A California man has filed a lawsuit against Sprint. Corp and Nextel of California Inc. claiming the new phone he bought for his underage son came with a set of pornographic images loaded onto it. The images were allegedly of a Sprint sales rep who worked at the same store where the phone was purchased. [More]
The recently announced quarterly numbers from Sprint are not good, with the company losing some 459,000 contract customers at time when many of its competitors are picking up new users. But Sprint’s ever-rosy CEO Dan Hesse wants everyone to put away their mourning garb because this was all part of the company’s grand plan. [More]
Remember 2004-2005? Let’s go back there now… Remember… back when people still thought Revenge of the Sith was going to redeem the prequels… Ok, let’s not remember, it’s too painful. Anyway, in late 2004, Sprint and Nextel announced a “merger of equals.” And now, after billions of dollars in mistakes, they’ve finally announced that Nextel will officially die on June 30, 2013. What does this mean for Nextel customers? Yes, apparently they still exist! [More]
As the second coming of the Jesusphone 3G draws near, we wanted to remind customers of other wireless carriers that there are ways to escape your existing cellphone contract free of early termination fees, and trade your piddling Verizon, Sprint, or T-Mobile bills for hundreds of pages of gloriously itemized AT&T charges. Or just switch carriers.
Sprint doesn’t charge Uncle Sam an early termination fee if he decides to get out of his cellphone contract early. Why? USAToday reports:
Allison and her husband wanted to reduce the amount of minutes they’re signed up for on their Sprint-Nextel cellphone plan. While that was a hassle in of itself and Allison ended up getting a phone with another company, the fun really begins once “”Insert SIM” started flashing on her husband’s phone (which is on the Nextel network, which uses SIM cards). Sprint seemed convinced that the SIM card had been reported as lost or stolen and couldn’t be activated. This was very bad as it was her husband’s business line. What followed were a series of 45+ minute call time waits, disconnected customer service calls, fruitless visits to the store, conflicting and confusing information given by different customer service reps and tech support personnel. During the fracas, her husband lost one customer who hadn’t been able to reach him during the outage. Over 100 days into the reign of new Sprint CEO Dan Hesse and shennanigans like the following story are still happening. Oh Danny-boy, are one of the “nukes” you have planned for revamping Sprint aimed at customer service?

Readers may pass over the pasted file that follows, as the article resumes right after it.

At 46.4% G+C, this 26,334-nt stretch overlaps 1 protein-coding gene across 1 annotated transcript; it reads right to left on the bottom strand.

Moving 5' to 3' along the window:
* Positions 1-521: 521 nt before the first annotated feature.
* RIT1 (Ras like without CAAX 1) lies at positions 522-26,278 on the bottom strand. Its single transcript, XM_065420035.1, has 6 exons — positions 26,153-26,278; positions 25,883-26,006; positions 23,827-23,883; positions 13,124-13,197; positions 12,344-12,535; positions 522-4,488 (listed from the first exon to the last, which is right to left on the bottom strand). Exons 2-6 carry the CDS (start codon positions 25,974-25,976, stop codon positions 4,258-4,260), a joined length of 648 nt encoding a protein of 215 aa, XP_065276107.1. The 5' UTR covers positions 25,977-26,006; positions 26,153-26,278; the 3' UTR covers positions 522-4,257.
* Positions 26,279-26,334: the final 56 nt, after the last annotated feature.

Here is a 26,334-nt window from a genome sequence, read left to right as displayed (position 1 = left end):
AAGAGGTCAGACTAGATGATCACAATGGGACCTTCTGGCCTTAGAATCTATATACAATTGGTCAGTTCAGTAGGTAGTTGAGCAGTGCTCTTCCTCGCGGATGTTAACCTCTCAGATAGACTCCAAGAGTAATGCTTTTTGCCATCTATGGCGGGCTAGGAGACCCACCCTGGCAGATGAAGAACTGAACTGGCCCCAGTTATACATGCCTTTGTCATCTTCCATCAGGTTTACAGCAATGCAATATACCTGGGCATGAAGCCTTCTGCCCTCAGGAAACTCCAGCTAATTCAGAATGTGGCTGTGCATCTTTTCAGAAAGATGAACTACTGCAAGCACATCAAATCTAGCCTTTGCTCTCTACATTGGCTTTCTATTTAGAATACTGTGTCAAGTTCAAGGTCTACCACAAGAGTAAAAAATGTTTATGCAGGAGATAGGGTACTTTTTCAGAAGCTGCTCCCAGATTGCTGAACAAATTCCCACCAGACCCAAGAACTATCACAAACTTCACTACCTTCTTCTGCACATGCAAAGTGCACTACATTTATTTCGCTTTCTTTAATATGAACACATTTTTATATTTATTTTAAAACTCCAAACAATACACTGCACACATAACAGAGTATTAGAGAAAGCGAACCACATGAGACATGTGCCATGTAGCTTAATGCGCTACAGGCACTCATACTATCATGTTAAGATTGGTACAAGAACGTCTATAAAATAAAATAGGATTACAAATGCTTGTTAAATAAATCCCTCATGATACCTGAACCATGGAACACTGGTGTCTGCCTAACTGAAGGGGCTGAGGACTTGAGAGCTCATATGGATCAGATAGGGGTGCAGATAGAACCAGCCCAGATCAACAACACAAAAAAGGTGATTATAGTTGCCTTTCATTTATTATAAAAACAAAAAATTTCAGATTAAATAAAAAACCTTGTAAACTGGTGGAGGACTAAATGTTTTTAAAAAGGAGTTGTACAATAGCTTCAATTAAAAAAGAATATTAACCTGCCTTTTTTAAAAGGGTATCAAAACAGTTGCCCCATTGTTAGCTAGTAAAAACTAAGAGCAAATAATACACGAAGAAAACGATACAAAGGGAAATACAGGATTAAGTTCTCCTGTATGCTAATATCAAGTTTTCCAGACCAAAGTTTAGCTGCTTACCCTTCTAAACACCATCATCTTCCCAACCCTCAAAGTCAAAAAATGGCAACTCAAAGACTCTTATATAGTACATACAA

A Nextel customer service rep says that earlier this week around 25,000 customers erroneously received a text message saying they would be billed $5.3 million in overages. That’s each, as in $5.3 million per person. “Suffice it to say it was a busy day at the call center,” says our insider. Anyone get one of these messages and can send in a picture of it?
Sprint has announced a fourth quarter loss of $29.5 billion, says the Chicago Tribune. Most of the loss is due to a one-time $29.5 billion writedown of its purchase of Nextel. The wireless carrier says it expects 1.2 million additional customers to leave this quarter, citing dropped calls and poor customer service as their reason for seeking less frustrating pastures.